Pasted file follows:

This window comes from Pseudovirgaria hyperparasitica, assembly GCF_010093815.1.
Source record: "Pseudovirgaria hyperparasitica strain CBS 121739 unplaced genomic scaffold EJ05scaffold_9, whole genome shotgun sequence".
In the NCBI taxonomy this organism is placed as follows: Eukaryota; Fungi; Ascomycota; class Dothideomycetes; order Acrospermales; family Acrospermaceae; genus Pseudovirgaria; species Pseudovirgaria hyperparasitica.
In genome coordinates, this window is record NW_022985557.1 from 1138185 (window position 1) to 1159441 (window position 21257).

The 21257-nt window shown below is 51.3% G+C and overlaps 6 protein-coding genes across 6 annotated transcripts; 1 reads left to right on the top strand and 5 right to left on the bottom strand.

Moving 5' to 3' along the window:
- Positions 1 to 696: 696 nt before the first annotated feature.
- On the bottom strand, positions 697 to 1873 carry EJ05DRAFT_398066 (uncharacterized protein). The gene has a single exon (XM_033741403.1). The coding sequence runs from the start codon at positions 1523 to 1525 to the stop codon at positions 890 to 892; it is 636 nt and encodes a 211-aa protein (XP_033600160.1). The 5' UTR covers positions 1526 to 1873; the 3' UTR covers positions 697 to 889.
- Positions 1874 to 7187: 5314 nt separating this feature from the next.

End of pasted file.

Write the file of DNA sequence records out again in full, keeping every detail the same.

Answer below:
This window comes from Pseudovirgaria hyperparasitica, assembly GCF_010093815.1.
Source record: "Pseudovirgaria hyperparasitica strain CBS 121739 unplaced genomic scaffold EJ05scaffold_9, whole genome shotgun sequence".
In the NCBI taxonomy this organism is placed as follows: Eukaryota; Fungi; Ascomycota; class Dothideomycetes; order Acrospermales; family Acrospermaceae; genus Pseudovirgaria; species Pseudovirgaria hyperparasitica.
In genome coordinates, this window is record NW_022985557.1 from 1138185 (window position 1) to 1159441 (window position 21257).

The 21257-nt window shown below is 51.3% G+C and overlaps 6 protein-coding genes across 6 annotated transcripts; 1 reads left to right on the top strand and 5 right to left on the bottom strand.

Moving 5' to 3' along the window:
- Positions 1 to 696: 696 nt before the first annotated feature.
- On the bottom strand, positions 697 to 1873 carry EJ05DRAFT_398066 (uncharacterized protein). The gene has a single exon (XM_033741403.1). The coding sequence runs from the start codon at positions 1523 to 1525 to the stop codon at positions 890 to 892; it is 636 nt and encodes a 211-aa protein (XP_033600160.1). The 5' UTR covers positions 1526 to 1873; the 3' UTR covers positions 697 to 889.
- Positions 1874 to 7187: 5314 nt separating this feature from the next.